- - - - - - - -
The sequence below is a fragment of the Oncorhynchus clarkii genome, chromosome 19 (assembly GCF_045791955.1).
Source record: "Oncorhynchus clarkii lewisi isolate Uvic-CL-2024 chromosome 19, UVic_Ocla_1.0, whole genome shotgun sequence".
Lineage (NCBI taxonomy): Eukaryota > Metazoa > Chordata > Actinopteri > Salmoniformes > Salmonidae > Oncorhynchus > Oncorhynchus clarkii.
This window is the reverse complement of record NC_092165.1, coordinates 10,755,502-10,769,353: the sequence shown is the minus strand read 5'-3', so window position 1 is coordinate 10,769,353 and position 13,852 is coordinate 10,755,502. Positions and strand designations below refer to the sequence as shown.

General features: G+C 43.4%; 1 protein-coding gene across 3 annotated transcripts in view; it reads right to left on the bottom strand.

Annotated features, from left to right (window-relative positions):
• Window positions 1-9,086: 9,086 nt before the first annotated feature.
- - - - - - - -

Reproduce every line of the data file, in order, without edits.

The sequence below is a fragment of the Oncorhynchus clarkii genome, chromosome 19 (assembly GCF_045791955.1).
Source record: "Oncorhynchus clarkii lewisi isolate Uvic-CL-2024 chromosome 19, UVic_Ocla_1.0, whole genome shotgun sequence".
Lineage (NCBI taxonomy): Eukaryota > Metazoa > Chordata > Actinopteri > Salmoniformes > Salmonidae > Oncorhynchus > Oncorhynchus clarkii.
This window is the reverse complement of record NC_092165.1, coordinates 10,755,502-10,769,353: the sequence shown is the minus strand read 5'-3', so window position 1 is coordinate 10,769,353 and position 13,852 is coordinate 10,755,502. Positions and strand designations below refer to the sequence as shown.

General features: G+C 43.4%; 1 protein-coding gene across 3 annotated transcripts in view; it reads right to left on the bottom strand.

Annotated features, from left to right (window-relative positions):
• Window positions 1-9,086: 9,086 nt before the first annotated feature.